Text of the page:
What is a Self-proving Affidavit?

November 3, 2022

In her latest vlog, Estate Planning Attorney Shanna Yonke shares what a self-proving affidavit is and why having one makes it easier for your loved one after your death.


Video Transcript:

My name is Shanna Yonke and I’m an attorney on Ruder Ware’s Estate Planning Team. To make a valid will in Wisconsin you must be at least 18 years old and of sound mind. If you meet these prerequisites, you can make a will. The will must be in writing and signed in accordance with certain formalities.

First, you need to sign the will. Alternatively, you can direct someone else to sign the will on your behalf, in your conscious presence, or someone else can help you sign the will. And second, two witnesses must sign your will within a reasonable time after you sign the will in their conscious presence, or within a reusable period of time after you direct the witnesses that it is your will and that it is your signature on the will. This is all it takes to create a valid will. It is simple and easy.

There’s one additional formality that you may want to consider when signing will, this is called a self-proving affidavit. In a self-proving affidavit, you and the witnesses make sworn statements that: the document is your will; you voluntarily sign the will, or you voluntarily directed someone else to sign the will in your conscious presence; you are at least 18 years old and of sound mind; and, nobody is forcing you to sign the will, or inappropriately influencing you to sign the will. It’s most common to sign the self-proving affidavit simultaneously with signing the will, but the self-proving affidavit may be signed by you and your witnesses at any time after making a valid will.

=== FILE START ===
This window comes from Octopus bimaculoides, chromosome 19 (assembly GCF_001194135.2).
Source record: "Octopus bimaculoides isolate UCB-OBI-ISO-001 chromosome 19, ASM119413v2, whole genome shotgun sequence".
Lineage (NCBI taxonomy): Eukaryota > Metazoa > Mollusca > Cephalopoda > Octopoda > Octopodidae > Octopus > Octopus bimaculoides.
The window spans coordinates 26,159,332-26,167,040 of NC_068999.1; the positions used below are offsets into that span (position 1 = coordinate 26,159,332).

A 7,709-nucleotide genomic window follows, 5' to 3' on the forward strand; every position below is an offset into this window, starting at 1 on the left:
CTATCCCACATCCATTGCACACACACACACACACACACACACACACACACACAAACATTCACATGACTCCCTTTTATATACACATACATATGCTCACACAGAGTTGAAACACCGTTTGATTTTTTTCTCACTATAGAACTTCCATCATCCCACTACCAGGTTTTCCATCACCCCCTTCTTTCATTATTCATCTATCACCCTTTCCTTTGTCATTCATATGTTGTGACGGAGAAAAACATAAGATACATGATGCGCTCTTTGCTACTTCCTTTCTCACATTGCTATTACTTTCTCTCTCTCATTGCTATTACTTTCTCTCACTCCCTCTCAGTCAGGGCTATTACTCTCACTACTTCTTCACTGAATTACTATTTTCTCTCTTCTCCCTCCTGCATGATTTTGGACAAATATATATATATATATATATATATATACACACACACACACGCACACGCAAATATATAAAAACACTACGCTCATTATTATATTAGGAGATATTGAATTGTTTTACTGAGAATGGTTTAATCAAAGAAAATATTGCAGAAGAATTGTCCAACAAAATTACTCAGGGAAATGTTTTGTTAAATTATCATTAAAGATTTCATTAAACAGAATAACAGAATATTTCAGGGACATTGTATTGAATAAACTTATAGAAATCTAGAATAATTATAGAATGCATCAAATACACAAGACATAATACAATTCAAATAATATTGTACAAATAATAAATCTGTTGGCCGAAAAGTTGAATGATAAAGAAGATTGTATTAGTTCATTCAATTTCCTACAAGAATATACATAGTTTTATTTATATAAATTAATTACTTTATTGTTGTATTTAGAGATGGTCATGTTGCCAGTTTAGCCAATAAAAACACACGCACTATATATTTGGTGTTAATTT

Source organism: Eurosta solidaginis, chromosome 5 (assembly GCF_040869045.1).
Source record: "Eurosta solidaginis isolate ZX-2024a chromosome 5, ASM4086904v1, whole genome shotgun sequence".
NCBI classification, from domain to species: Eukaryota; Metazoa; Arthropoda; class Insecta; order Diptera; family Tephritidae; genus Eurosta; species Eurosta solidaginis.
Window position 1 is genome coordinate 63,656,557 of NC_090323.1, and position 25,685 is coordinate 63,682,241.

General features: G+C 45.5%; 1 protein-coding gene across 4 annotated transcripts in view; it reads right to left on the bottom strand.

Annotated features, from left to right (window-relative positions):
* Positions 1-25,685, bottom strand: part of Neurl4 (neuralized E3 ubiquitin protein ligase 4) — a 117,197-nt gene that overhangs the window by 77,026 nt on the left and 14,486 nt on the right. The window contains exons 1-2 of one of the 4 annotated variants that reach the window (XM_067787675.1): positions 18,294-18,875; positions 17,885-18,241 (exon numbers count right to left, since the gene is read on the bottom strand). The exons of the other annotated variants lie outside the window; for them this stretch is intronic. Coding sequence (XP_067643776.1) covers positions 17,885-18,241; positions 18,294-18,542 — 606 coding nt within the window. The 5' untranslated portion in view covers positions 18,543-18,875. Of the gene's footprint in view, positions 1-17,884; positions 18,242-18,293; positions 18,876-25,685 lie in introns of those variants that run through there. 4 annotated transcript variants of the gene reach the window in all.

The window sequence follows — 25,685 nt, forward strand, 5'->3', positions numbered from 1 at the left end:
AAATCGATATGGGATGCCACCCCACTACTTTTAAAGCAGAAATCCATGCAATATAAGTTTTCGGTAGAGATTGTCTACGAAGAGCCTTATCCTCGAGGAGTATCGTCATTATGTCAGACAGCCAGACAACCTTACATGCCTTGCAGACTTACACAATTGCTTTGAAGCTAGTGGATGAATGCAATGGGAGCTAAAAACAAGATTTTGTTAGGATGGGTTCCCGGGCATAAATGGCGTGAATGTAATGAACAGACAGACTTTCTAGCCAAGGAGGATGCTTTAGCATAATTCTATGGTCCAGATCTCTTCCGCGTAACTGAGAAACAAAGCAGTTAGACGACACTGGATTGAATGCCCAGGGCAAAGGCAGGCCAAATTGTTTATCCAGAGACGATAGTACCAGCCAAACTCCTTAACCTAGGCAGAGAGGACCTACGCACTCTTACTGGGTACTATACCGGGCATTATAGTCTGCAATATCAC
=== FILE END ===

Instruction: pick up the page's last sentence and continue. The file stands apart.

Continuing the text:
So, why would you include a self-proving affidavit in a will? Well, if your will doesn’t include a self-proving affidavit, then your loved ones have to prove your will before the will may be admitted to probate after your death. This means that at least one of your witnesses will need to testify to the same statements that are in a self-proving affidavit at a court hearing. If neither of your witnesses are available to testify, the court will hear testimony from other individuals who may have relevant information, and the court will decide whether your will may be admitted to probate.

If you have a self-proving affidavit on the other hand, your will will be admitted to probate without a court hearing and without any testimony or other evidence. It makes probate a lot easier for your loved ones after your death. If you have questions regarding self-proving affidavits, please contact any member of Ruder Ware’s Estate Planning Team.

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